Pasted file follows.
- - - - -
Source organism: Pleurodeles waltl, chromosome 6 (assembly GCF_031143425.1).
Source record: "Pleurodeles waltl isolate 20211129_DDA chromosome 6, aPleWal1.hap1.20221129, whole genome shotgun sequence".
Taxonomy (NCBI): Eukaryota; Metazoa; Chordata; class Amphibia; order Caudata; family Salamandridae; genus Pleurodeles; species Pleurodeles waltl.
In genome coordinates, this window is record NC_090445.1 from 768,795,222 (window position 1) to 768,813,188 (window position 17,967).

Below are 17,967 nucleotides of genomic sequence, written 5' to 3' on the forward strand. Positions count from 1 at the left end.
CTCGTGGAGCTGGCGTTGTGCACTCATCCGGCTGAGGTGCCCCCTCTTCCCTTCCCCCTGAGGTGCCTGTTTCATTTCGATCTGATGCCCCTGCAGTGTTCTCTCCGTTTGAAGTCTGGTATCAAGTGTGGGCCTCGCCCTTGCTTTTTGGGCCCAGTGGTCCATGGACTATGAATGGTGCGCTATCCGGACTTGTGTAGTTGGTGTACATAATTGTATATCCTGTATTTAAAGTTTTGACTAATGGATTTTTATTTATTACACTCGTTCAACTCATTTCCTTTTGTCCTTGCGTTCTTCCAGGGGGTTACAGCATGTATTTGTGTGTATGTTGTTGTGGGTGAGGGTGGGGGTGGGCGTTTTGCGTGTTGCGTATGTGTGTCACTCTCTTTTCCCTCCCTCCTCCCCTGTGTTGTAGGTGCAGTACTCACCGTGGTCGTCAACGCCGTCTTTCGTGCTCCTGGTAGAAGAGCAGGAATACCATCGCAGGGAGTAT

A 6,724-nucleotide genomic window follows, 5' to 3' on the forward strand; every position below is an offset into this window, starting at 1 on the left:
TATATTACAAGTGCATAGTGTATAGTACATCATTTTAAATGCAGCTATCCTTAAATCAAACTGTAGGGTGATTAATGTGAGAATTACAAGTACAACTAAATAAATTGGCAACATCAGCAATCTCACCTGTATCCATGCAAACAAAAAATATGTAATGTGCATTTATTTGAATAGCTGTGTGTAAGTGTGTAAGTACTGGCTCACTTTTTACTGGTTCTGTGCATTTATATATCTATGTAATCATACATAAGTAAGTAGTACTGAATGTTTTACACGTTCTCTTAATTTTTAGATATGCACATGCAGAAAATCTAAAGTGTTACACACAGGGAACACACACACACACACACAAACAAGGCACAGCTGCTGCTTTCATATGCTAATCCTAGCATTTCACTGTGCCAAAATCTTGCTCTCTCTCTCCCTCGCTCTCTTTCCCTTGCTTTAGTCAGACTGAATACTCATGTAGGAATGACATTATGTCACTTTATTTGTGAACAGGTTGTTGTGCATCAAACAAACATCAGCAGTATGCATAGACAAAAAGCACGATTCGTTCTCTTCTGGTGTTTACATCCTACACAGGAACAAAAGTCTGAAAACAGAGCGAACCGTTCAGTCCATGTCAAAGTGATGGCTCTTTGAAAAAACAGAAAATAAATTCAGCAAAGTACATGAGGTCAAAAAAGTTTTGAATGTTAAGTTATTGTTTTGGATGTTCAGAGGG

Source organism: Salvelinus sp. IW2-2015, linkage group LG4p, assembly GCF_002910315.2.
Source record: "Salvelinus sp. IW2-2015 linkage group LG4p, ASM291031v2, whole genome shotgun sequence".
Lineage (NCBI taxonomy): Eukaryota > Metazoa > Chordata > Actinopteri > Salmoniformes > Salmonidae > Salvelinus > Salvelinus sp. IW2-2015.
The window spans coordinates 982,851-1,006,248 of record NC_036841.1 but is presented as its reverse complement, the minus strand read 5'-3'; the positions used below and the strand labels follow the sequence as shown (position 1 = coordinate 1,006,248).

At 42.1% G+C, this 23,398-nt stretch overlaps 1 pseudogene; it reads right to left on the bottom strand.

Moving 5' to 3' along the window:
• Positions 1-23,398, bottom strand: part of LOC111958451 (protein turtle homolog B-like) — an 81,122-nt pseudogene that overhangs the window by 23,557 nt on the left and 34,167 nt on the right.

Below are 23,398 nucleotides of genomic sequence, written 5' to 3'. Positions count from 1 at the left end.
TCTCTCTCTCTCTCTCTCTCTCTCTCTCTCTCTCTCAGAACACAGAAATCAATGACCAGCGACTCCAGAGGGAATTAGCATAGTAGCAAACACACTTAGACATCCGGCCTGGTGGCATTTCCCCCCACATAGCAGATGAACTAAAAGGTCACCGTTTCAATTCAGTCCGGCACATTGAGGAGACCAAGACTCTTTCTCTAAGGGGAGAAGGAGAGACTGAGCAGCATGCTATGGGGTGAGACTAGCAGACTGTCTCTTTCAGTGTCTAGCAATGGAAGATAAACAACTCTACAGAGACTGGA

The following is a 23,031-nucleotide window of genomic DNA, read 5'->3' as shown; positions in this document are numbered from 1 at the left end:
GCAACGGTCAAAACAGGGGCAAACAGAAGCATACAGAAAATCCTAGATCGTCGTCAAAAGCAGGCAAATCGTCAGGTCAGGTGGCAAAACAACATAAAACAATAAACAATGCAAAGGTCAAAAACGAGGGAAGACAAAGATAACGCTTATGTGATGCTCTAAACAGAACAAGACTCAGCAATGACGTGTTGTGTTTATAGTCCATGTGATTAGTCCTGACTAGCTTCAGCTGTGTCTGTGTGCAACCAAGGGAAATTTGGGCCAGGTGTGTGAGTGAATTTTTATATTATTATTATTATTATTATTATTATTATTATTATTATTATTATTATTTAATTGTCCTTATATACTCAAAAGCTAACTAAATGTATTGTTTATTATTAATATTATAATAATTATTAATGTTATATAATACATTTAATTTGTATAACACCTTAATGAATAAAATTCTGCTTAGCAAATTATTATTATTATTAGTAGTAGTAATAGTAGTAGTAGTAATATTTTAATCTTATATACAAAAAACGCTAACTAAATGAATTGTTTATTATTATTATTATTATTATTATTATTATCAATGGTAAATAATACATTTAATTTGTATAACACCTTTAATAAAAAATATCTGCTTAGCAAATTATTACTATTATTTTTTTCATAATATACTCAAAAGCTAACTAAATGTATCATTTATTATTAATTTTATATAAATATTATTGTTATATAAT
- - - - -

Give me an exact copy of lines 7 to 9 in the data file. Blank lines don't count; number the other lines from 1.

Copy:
A 6,724-nucleotide genomic window follows, 5' to 3' on the forward strand; every position below is an offset into this window, starting at 1 on the left:
TATATTACAAGTGCATAGTGTATAGTACATCATTTTAAATGCAGCTATCCTTAAATCAAACTGTAGGGTGATTAATGTGAGAATTACAAGTACAACTAAATAAATTGGCAACATCAGCAATCTCACCTGTATCCATGCAAACAAAAAATATGTAATGTGCATTTATTTGAATAGCTGTGTGTAAGTGTGTAAGTACTGGCTCACTTTTTACTGGTTCTGTGCATTTATATATCTATGTAATCATACATAAGTAAGTAGTACTGAATGTTTTACACGTTCTCTTAATTTTTAGATATGCACATGCAGAAAATCTAAAGTGTTACACACAGGGAACACACACACACACACACAAACAAGGCACAGCTGCTGCTTTCATATGCTAATCCTAGCATTTCACTGTGCCAAAATCTTGCTCTCTCTCTCCCTCGCTCTCTTTCCCTTGCTTTAGTCAGACTGAATACTCATGTAGGAATGACATTATGTCACTTTATTTGTGAACAGGTTGTTGTGCATCAAACAAACATCAGCAGTATGCATAGACAAAAAGCACGATTCGTTCTCTTCTGGTGTTTACATCCTACACAGGAACAAAAGTCTGAAAACAGAGCGAACCGTTCAGTCCATGTCAAAGTGATGGCTCTTTGAAAAAACAGAAAATAAATTCAGCAAAGTACATGAGGTCAAAAAAGTTTTGAATGTTAAGTTATTGTTTTGGATGTTCAGAGGG

Source organism: Salvelinus sp. IW2-2015, linkage group LG4p, assembly GCF_002910315.2.